by Ellen Sims
texts: Isaiah 11:6-9; Matthew 3:1-12

Peace is not merely the absence of war but the presence of an active power greater than violence. Peace is brave, it can even be impolite, and it can sometimes produce nonviolent conflict when peacemakers confront injustice. Conflict avoidance is not peace.

Are you familiar with the series of paintings by 19th century Quaker minister Edward Hicks called “The Peaceable Kingdom”? (Share copy of painting.) What bothers me about these winsome paintings, based on Isaiah 11:6-9, is the stillness of the human and animal figures in the numerous versions on this theme Hicks created over many years. The figures of the wolf and the lamb, the calf and the lion, and the other unlikely playmates, including a human child not far off, are all motionless. Yes, I know these visual representations of Christ’s Kingdom are paintings, so of course they are motionless. But paintings can suggest movement and the figures by Hicks are especially still, even rigid. The wide-eyed lion and leopard who stare straight ahead seem frozen, and the one creature who suggests any action is the lioness whose raised paw indicates she’s in mid-movement, but the human hugs her so close it’s as if he grips her in a headlock. Hicks’s stylized depiction of the peaceable kingdom makes me wonder what kind of peace is possible in an active, messy world where you and I live.

I mean, we look so peaceable sitting here together in neat rows right now. But who knows what kind of turmoil we might set into motion once we start moving and interacting? Scary.

But who wants to live in a world where creatures are sedated into peaceful Stepford Beings who avoid tension at all cost and are willing to sacrifice deep and honest relationships for the guarantee of no conflict? Who’d want to pay that price for peace? Who wants to be the lion or the lamb in a peaceable but still-framed world where the creatures don’t eat one another (great), but neither do they interact with one another (not so great). Passive peace allows us to avoid conflict, but we do so by avoiding engagement with others in meaningful ways.

However, active peace that exposes us to the risk of conflict with others may be worth that risk. Peacemakers who are equipped with empathy, curiosity, patience, resilience, and self-care just might promote and experience deep peace that can survive instances of disagreement and conflict. Passive peace prizes the mere avoidance of violent words and actions; active peace, which is riskier, develops among people who create diverse relationships through honesty, active listening, creativity, compassion, forgiveness, and community.

While only the most misguided people intentionally delight in and provoke conflict, it’s neither possible nor healthy to flee from all disagreements and differing opinions. Justice can’t be done if we’re silent about injustice. New perspectives from people who disagree with us are a gift we often refuse. Church folks especially can conclude that the Jesus-y way to handle conflict is to avoid it, even though Jesus sometimes fomented conflict and displayed anger. He called people out. And his cousin John the baptizer, of whom Jesus was probably a disciple originally, was absolutely incendiary. As our Gospel lesson today reveals, when many Pharisees and Sadducees came to John for baptism, he called them a “brood of vipers!” (Matthew 3:7). Not a recommended strategy for growing a movement or, in our time, a church. In fact, churches have too often explicitly or implicitly taught conflict avoidance rather than peacemaking and real conflict transformation.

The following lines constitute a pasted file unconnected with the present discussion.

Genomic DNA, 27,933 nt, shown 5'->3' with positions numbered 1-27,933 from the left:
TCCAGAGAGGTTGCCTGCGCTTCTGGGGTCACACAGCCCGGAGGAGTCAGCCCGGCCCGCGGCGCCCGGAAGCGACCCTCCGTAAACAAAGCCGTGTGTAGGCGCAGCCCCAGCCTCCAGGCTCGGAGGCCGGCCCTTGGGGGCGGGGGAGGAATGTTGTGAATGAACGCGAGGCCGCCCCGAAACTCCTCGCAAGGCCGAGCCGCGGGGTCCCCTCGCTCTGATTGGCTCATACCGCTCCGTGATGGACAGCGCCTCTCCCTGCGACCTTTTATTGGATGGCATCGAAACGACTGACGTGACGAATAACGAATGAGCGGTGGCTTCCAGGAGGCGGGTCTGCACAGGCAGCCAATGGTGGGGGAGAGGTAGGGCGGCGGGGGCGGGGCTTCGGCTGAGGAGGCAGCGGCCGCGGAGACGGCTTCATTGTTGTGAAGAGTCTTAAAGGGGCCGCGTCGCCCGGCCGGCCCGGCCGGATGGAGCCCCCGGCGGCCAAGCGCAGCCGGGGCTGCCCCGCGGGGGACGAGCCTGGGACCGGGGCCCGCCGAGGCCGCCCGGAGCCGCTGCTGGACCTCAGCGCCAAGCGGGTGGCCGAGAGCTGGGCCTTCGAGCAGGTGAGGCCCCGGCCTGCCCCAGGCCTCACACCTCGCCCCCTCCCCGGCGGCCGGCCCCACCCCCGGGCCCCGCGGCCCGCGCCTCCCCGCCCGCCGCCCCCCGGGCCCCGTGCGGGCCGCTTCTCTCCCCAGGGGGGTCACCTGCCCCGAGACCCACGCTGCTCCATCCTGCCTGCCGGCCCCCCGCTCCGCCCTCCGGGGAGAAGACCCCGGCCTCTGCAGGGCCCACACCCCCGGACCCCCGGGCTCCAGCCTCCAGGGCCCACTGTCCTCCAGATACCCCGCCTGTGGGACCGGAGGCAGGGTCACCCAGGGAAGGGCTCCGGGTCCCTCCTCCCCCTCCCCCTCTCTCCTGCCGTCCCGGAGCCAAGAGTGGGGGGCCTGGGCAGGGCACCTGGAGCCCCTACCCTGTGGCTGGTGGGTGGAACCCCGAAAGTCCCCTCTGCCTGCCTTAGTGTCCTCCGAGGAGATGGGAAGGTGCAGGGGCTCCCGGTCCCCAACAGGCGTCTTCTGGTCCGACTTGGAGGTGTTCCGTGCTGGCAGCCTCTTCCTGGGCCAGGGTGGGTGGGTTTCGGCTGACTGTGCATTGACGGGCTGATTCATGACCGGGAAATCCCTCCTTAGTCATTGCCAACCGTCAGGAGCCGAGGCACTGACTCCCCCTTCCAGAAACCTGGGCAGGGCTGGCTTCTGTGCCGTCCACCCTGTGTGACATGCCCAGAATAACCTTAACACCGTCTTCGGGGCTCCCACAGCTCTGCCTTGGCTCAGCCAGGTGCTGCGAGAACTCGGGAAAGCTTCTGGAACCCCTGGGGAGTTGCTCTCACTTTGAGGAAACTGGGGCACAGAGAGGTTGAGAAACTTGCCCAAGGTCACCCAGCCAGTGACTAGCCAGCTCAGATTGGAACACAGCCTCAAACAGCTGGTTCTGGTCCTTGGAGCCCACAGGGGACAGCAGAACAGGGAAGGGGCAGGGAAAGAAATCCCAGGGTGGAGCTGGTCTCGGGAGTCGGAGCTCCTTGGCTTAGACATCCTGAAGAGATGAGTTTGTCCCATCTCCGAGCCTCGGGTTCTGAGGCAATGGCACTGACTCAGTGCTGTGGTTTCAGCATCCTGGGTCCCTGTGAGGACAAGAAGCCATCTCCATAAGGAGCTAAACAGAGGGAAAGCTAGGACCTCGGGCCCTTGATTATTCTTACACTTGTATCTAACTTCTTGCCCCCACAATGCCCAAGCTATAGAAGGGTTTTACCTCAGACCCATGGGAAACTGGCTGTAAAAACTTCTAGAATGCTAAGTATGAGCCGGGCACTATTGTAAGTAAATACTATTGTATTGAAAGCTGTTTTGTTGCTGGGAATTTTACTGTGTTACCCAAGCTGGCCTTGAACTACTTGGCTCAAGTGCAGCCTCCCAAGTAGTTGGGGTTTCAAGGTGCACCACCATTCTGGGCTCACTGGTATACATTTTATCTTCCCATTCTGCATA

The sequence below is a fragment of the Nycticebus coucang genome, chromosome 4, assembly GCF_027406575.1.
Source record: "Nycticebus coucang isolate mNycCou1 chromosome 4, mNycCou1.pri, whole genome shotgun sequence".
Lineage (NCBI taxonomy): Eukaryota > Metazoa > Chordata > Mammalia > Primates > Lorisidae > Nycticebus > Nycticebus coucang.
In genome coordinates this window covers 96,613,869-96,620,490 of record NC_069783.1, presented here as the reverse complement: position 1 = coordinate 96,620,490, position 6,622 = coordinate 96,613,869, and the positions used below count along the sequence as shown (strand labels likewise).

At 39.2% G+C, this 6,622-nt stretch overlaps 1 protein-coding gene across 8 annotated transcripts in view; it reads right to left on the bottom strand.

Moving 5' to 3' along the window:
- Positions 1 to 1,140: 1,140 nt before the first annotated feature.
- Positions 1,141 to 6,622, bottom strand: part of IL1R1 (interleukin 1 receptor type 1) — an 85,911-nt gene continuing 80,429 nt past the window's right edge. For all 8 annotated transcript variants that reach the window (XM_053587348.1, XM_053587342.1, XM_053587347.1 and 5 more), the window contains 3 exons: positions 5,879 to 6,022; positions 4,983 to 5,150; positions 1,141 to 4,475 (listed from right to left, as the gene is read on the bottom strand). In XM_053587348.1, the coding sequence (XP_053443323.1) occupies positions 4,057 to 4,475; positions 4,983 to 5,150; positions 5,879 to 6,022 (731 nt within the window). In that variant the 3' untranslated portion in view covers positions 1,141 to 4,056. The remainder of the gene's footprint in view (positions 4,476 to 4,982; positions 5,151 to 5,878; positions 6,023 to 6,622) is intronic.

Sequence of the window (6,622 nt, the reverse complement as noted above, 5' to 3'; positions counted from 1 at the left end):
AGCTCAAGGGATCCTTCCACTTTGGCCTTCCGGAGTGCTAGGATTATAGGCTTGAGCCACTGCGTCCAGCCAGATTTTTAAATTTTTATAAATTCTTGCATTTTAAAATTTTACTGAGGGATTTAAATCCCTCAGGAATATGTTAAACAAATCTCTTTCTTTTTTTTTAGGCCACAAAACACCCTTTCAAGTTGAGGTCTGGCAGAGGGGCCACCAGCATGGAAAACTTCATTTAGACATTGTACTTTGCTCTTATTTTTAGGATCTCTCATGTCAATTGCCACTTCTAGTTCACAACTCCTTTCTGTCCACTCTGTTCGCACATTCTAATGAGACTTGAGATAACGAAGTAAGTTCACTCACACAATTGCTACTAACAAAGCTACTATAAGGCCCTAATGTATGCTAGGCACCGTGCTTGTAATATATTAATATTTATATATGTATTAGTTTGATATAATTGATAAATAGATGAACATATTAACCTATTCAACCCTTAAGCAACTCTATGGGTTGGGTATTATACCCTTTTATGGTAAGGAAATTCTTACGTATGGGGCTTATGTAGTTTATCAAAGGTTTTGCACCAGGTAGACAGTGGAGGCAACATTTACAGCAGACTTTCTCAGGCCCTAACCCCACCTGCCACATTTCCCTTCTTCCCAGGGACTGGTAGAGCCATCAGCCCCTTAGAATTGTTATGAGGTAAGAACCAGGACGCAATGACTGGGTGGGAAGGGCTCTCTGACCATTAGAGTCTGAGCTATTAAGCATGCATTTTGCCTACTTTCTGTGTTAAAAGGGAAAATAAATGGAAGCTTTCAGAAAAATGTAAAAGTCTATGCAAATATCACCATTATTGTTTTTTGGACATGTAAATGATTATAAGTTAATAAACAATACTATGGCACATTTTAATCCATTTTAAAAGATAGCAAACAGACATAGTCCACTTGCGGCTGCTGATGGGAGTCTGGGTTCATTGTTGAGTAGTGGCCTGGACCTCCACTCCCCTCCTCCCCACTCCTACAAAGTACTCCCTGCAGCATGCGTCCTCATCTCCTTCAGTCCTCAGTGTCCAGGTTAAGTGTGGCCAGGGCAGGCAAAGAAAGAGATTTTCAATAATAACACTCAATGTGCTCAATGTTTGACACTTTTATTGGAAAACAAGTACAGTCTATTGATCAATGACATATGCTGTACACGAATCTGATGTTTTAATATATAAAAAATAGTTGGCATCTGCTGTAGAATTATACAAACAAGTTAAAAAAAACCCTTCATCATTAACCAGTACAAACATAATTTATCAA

So the designers of the common lectionary we follow in our scripture selections have, I think, chosen well for this second Sunday of Advent: balancing the idyllic vision of peace from Isaiah with an vigorous, counterintuitive picture of peace from our Gospel lesson. Fusing both Isaiah’s lofty dream and John the Baptist’s scathing sermon might show us the path toward the kind of peace you and I might not simply dream about or preach about but live into. Both Isaiah and John helped form Jesus, the “Prince of Peace” (to use a title early Christians borrowed from the Hebrew prophet Isaiah).

But let me not misrepresent Jesus, or Isaiah, for that matter, as less challenging than John. Prophets all, they, too, confronted the powers that be. That’s what prophets do. Matthew’s gospel links John and Jesus with the same confrontational message: “Repent for the kingdom is at hand,” and both John and Jesus addressed their opponents as a “brood of vipers (Hare 19). In all four gospels the story of crazy and cantankerous John the Baptist paves the way for the central story of Jesus. Only Matthew and Luke tell the story of Jesus’s birth. But all four canonical gospels tell the story of John, Jesus’s kinsman, announcing Jesus’s mission. Today’s gospel reading is key to understanding Jesus. From the beginning, Jesus’s role in the salvation story is fraught with conflict.

But conflict remains a challenge for Jesus’s followers, for most folks, I suppose. Many groups vacillate between either avoiding conflict through various unhealthy means—-or exploding. Churches are especially bad at dealing with conflict. Many of us expect conflict should not even exist in churches and run off at the first sign of differing opinions. Conflict avoidance people find it hard to do church, even with the nicest of church folks. Others want to use the Church to work out resentments and anger and control issues. But most of us—-not just the overly sensitive or overly combative—-have had little practice in what used to be called “conflict resolution” but some now term “conflict transformation” and thus have missed an opportunity for deeper relationship.